Kuwait and Microsoft signed an agreement in London Monday aimed at using modern technology in Kuwait schools. The agreement, signed by Kuwait's Minister of Education and Minister of Higher Education Dr. Bader Al-Essa and Microsoft Kuwait general Manager Charles Nahas, is designed to teach teachers and principals on how to use technology in education, and then eventually transform it to students.
"The first phase will include the training of 2,000 teachers and this will increase to around 10,000 teachers according to a specific timetable," Al-Essa said in a statement to KUNA and Kuwait TV after signing the agreement.
The Ministry of Education is keen on developing education by all means, said Al-Essa, making the remarks on sidelines of an international conference on educational and instructional technology.
"The agreement we signed today does not entail any financial burdens on the ministry, but it is an assistance by Microsoft to develop education by using technology in the State of Kuwait," he added.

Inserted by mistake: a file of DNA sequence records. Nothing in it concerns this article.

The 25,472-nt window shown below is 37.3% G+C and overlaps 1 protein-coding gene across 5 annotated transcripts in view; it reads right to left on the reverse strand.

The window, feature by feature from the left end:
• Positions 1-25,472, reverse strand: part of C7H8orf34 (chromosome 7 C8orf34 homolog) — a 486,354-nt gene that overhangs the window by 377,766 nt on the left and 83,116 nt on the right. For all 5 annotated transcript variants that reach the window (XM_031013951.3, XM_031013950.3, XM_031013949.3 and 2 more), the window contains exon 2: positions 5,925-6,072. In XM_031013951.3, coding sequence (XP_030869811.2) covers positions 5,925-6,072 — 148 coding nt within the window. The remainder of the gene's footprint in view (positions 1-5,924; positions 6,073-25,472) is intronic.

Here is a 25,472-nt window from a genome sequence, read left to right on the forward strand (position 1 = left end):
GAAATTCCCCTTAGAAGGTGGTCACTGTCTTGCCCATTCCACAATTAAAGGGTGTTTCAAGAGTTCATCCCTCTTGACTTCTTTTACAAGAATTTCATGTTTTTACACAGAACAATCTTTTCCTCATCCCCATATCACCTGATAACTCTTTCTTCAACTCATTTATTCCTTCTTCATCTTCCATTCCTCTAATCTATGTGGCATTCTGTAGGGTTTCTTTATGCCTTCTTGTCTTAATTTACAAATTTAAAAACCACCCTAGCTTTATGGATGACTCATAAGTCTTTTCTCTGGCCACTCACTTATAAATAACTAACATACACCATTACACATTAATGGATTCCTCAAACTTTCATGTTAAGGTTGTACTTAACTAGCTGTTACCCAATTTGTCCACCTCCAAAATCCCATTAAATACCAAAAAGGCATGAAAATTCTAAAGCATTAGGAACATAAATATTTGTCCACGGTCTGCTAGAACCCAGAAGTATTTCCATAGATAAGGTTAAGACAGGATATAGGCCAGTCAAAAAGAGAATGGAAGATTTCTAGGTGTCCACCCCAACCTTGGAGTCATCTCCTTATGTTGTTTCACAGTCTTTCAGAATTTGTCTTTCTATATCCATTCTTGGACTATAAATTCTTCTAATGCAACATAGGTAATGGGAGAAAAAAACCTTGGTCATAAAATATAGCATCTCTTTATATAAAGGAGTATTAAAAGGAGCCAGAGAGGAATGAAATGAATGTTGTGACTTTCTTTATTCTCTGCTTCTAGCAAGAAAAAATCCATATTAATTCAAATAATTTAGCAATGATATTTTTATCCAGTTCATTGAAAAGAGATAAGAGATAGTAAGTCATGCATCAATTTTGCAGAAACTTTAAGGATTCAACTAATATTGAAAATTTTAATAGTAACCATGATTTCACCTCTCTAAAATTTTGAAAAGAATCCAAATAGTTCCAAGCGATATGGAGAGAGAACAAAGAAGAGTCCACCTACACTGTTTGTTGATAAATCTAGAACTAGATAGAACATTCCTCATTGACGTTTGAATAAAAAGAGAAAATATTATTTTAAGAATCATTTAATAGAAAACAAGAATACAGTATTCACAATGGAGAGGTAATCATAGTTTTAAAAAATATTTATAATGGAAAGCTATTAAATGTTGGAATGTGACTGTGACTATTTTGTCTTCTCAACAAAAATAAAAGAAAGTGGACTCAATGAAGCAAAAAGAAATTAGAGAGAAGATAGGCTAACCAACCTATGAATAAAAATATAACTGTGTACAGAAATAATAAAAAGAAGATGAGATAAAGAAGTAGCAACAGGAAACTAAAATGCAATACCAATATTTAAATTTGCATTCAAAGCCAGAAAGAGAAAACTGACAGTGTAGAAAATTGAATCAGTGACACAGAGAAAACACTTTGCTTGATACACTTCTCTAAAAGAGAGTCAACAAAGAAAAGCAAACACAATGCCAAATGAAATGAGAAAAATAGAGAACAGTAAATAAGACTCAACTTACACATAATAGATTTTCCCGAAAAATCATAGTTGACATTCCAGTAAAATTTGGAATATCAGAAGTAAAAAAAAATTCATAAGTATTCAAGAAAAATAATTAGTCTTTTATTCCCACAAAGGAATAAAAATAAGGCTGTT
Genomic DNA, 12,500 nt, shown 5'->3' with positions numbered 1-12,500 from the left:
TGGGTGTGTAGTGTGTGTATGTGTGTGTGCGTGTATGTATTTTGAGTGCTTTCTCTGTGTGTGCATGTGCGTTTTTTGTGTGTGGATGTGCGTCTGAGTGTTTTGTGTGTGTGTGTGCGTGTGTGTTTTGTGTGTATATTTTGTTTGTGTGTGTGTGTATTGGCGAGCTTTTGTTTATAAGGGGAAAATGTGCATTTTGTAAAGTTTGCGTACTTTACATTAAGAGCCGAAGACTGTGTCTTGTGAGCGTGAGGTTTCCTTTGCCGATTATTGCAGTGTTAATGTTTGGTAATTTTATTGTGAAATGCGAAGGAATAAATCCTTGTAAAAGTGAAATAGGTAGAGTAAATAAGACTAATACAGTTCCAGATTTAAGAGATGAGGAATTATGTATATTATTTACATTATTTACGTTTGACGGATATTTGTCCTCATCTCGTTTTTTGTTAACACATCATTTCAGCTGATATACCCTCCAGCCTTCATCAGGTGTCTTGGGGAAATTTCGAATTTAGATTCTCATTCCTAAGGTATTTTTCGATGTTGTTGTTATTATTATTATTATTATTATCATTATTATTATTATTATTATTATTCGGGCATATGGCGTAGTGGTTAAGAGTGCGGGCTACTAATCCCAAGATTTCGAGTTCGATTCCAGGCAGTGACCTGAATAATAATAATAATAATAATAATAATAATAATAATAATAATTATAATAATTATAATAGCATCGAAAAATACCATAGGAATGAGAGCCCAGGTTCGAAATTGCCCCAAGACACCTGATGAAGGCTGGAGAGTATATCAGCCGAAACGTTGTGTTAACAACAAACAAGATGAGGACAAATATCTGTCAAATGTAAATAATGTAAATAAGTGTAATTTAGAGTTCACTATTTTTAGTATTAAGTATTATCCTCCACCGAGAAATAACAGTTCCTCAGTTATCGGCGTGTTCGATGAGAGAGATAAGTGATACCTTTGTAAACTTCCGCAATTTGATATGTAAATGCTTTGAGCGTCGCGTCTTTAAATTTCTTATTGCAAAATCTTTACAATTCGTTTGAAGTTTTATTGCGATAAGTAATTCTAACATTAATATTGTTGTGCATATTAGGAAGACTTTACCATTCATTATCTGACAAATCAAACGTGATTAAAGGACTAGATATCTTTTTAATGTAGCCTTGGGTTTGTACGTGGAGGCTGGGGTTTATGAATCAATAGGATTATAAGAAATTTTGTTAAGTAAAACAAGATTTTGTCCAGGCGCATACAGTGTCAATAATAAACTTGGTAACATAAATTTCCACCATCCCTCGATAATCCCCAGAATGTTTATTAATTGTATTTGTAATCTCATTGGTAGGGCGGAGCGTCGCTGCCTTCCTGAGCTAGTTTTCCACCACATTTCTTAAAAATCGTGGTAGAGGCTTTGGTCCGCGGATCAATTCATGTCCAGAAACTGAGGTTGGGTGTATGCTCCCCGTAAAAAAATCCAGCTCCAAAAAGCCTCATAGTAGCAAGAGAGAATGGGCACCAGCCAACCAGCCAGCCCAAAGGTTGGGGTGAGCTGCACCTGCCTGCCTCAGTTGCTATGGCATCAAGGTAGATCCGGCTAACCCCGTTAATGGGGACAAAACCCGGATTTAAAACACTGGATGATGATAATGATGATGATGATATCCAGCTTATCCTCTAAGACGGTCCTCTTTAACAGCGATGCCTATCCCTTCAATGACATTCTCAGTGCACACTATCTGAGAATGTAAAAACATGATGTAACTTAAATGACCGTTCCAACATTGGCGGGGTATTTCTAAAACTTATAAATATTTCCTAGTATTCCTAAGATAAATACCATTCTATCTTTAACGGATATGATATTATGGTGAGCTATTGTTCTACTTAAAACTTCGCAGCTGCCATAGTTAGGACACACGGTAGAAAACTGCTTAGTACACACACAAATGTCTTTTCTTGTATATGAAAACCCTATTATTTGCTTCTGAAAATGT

"The governments in our countries and advanced countries cannot develop education by themselves but need to use capabilities and expertise of the private sector," he said.
On the conference, Al-Essa said he participated in a session about the role of teachers and how they could use e-education while teaching.
"The teacher is the backbone of the educational process and should be capable of conveying the information in a way that is easy and understood while using e-education," said the minister.
E-education will also enable the student to assume larger responsibilities in the educational process, he said, by exploration, experssion and experiment in order to encourage critical thinking.
Nahas, for his part, said e-education in school was an revolution to develop skills of individuals in particular and community in general. Speaking to KUNA, Nahas said this era was characterized with rapidly-growing information technology, which required the preparation of kids and youth so they could use it.
British Secretary of State for Education Nicky Morgan inaugurated the conference earlier yesterday.